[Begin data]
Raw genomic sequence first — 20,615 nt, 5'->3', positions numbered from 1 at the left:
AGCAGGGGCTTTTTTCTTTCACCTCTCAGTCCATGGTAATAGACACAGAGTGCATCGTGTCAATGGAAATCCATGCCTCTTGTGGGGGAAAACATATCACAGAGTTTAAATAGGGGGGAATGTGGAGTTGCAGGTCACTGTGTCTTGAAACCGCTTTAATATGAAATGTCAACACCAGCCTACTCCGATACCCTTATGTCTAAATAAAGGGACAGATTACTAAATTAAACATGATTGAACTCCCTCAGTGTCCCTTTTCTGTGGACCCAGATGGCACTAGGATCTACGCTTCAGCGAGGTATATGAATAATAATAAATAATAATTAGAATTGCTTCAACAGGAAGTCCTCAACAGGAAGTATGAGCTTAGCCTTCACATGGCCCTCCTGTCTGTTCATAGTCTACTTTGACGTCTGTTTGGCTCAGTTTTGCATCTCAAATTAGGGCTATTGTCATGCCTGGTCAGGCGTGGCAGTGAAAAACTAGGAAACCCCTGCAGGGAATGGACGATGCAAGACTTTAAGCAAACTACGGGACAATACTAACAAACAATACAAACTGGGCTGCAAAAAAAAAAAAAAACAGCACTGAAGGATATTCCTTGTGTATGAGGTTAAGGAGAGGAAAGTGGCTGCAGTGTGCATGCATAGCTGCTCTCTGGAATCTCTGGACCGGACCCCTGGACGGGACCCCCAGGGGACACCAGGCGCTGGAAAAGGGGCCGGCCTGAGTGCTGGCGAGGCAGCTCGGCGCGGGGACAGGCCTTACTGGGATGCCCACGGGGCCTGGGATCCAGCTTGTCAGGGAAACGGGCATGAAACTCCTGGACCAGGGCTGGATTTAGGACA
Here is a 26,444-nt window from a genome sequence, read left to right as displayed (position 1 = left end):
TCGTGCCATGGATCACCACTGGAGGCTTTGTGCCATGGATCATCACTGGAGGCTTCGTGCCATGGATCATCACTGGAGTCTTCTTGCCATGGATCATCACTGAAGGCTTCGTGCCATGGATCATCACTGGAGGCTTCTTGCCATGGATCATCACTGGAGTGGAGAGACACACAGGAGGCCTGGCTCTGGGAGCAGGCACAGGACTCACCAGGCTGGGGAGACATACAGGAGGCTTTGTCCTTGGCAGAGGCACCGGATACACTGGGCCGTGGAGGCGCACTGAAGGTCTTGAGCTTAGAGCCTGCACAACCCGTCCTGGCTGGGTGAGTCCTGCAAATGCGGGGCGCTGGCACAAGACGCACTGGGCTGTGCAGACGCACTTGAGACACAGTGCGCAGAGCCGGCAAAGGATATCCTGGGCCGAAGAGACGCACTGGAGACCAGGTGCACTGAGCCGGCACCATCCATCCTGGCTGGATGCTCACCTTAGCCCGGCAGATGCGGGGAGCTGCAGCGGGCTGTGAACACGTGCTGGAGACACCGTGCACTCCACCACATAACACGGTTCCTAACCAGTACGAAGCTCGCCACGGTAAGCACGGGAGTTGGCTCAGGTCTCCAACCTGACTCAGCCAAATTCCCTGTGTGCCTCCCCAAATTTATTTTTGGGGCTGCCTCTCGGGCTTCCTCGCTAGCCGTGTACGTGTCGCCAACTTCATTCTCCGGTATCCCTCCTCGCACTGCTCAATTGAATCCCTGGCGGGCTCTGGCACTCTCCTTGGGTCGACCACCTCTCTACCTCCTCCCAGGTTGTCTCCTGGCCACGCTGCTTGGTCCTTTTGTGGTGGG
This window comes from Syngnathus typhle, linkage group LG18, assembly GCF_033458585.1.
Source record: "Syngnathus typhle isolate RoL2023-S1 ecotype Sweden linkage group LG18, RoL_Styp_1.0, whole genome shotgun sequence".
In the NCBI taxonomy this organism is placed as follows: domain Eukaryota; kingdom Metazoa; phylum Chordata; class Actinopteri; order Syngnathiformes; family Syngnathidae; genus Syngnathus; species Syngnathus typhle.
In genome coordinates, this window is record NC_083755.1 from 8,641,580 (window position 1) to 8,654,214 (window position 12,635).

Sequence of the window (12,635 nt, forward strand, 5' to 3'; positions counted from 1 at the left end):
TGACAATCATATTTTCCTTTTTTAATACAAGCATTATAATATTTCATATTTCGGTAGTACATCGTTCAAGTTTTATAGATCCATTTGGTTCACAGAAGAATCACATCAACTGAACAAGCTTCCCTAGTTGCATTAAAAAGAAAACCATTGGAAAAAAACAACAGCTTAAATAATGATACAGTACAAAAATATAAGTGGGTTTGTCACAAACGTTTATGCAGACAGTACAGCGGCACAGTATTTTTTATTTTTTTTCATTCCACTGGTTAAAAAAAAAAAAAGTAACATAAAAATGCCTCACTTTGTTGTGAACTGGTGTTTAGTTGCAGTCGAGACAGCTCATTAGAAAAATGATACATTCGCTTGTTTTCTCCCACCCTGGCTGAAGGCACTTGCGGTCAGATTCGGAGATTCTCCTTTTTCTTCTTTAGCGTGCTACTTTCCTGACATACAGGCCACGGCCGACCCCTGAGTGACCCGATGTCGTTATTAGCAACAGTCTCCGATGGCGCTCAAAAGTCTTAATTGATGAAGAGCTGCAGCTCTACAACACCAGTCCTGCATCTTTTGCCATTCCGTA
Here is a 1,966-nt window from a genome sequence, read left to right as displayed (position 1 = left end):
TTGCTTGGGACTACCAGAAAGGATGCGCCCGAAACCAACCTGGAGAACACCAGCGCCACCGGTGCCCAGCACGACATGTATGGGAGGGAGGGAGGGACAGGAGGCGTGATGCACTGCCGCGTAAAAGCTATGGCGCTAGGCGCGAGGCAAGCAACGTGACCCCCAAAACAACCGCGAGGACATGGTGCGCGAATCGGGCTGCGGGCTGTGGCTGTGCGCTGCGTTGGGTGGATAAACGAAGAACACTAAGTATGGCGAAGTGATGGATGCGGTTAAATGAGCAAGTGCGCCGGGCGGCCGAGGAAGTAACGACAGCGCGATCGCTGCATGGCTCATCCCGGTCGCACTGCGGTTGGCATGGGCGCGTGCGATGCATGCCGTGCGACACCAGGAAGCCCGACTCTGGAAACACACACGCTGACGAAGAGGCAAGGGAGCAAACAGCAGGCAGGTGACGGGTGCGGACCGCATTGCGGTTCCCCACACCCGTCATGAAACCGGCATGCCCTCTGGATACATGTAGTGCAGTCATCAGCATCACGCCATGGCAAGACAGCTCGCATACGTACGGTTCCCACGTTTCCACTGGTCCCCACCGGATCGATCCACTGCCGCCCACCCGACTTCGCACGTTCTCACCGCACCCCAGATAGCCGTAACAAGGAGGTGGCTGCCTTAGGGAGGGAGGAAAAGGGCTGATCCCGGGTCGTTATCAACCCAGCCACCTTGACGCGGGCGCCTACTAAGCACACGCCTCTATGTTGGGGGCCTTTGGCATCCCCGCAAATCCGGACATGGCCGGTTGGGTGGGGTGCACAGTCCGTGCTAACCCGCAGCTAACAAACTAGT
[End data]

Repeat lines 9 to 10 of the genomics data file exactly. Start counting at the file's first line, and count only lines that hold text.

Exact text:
Sequence of the window (12,635 nt, forward strand, 5' to 3'; positions counted from 1 at the left end):
TGACAATCATATTTTCCTTTTTTAATACAAGCATTATAATATTTCATATTTCGGTAGTACATCGTTCAAGTTTTATAGATCCATTTGGTTCACAGAAGAATCACATCAACTGAACAAGCTTCCCTAGTTGCATTAAAAAGAAAACCATTGGAAAAAAACAACAGCTTAAATAATGATACAGTACAAAAATATAAGTGGGTTTGTCACAAACGTTTATGCAGACAGTACAGCGGCACAGTATTTTTTATTTTTTTTCATTCCACTGGTTAAAAAAAAAAAAAGTAACATAAAAATGCCTCACTTTGTTGTGAACTGGTGTTTAGTTGCAGTCGAGACAGCTCATTAGAAAAATGATACATTCGCTTGTTTTCTCCCACCCTGGCTGAAGGCACTTGCGGTCAGATTCGGAGATTCTCCTTTTTCTTCTTTAGCGTGCTACTTTCCTGACATACAGGCCACGGCCGACCCCTGAGTGACCCGATGTCGTTATTAGCAACAGTCTCCGATGGCGCTCAAAAGTCTTAATTGATGAAGAGCTGCAGCTCTACAACACCAGTCCTGCATCTTTTGCCATTCCGTA